You can even have your team vote on the most outrageous sweaters and give away prizes! (Everyone loves an Amazon giftcard!)

Tree Decorating Contest (or Desk/Door)

If you have some extra room in your budget, you can spread some Christmas cheer by getting small desktop Christmas trees for your team to decorate themselves.

Remember to keep things interesting by offering awards in creative ways - avoid a blanket “best costume” award. Create a first-place prize for Most Creative, Funniest, Most Clever, etc.

Also don’t forget to add desk and door decorating to the mix. This gives people the opportunity to participate if they don’t take part in trimming a tree at this time of year at home.

Background Movie Marathon

If there’s a TV, screen or projector around the office it’s a great excuse to cycle through Christmas movies. Play some classics on mute with subtitles to keep people entertained throughout the day.

Bonus: If you decide to host a trivia competition, create questions based on the movies shown during the day.

Let Employees Go Home Early (Especially Parents)

As much fun as it is to party in the office, no one will turn down the opportunity to go home early. Parents will be happy to be able to accommodate the inevitably abnormal school schedule that the holiday season has thrust upon them. And everyone else in the office will be happy to get started with their holiday rest and relaxation a little bit quicker than usual.

Happy Holidays!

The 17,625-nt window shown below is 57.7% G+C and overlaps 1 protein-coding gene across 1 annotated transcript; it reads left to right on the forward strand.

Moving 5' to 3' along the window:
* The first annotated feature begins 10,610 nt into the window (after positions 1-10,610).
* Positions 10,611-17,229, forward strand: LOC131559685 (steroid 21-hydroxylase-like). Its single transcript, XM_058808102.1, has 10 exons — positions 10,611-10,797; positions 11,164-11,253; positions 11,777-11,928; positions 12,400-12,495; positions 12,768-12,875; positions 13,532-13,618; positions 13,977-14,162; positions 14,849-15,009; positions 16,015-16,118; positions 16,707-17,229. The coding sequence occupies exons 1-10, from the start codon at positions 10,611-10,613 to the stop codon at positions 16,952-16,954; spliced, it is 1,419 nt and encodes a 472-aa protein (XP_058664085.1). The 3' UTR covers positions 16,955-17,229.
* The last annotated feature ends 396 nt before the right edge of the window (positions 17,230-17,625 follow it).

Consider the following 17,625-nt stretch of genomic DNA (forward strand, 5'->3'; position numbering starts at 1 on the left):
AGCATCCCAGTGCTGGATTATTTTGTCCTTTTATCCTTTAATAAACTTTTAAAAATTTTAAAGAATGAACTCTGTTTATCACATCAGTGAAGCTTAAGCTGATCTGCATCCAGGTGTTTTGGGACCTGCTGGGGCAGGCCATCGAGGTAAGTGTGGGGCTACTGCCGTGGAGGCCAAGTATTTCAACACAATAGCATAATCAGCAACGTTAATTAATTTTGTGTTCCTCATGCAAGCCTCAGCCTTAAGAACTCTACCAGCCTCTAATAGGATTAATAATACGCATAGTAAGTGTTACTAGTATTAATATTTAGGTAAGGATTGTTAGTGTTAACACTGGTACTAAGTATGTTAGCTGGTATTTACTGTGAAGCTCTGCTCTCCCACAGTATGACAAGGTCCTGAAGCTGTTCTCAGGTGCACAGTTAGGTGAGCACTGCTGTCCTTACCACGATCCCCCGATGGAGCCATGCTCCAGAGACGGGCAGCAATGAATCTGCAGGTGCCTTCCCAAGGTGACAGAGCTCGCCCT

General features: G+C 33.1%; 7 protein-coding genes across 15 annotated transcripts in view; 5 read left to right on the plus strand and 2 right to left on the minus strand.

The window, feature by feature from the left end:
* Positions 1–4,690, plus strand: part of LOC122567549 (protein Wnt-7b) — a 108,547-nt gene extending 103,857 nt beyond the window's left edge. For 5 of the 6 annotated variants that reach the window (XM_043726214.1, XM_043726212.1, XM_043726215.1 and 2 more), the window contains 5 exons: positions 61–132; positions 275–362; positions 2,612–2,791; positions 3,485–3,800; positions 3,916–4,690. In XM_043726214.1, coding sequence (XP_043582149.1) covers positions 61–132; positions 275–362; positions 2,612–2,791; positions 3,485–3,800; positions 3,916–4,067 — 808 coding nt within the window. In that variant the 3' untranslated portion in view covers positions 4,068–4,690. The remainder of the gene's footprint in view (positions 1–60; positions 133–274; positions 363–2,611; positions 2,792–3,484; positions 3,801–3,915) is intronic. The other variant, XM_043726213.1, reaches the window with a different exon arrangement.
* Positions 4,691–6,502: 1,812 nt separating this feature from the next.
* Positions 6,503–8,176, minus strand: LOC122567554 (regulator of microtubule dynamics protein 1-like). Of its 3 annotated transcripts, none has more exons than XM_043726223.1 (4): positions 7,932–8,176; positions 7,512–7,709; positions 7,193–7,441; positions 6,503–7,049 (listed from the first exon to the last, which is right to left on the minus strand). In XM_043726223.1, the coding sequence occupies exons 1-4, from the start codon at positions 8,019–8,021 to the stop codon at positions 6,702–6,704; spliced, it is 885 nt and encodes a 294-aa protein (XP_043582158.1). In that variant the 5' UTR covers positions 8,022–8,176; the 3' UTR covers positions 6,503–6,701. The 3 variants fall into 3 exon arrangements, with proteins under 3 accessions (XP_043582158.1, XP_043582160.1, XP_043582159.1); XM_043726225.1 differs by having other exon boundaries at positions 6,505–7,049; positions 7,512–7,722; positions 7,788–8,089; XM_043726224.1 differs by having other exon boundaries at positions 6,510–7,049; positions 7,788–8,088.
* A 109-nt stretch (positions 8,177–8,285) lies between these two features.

Fun facts about the holidays

  • In the 1930s, Coca-Cola hired illustrator Haddon Sundblom to create a series of holiday-themed advertisements featuring Santa Claus. Sundblom's Santa was based on traditional images of St. Nicholas, but he added his own touches, such as a warm and friendly demeanor and a red suit with white trim. Sundblom's Santa became so popular that he appeared in Coke ads for more than three decades, and his image of Santa has become the standard in many parts of the world.
  • Hanukkah is also known as the Festival of Lights. This name comes from the tradition of lighting the menorah, a nine-branched candelabra, during the holiday. Each night of Hanukkah, an additional candle is added to the menorah, until all eight candles are lit on the final night of the holiday.
  • Kwanzaa is based on traditional African harvest festivals, and it is celebrated from December 26th to January 1st. Kwanzaa is a time for families and communities to come together to reflect on the past year and to focus on the principles of unity, self-determination, collective work and responsibility, cooperative economics, purpose, creativity, and faith. These principles are represented by the seven candles that are lit on the kinara, a seven-branched candelabra, during the holiday.
  • The Rockefeller Center Christmas tree is traditionally lit with about 30,000 lights. The first Rockefeller Center Christmas tree was erected in 1931, and the tradition has continued every year since then, with the exception of the years during World War II when the lights were dimmed as a conservation measure.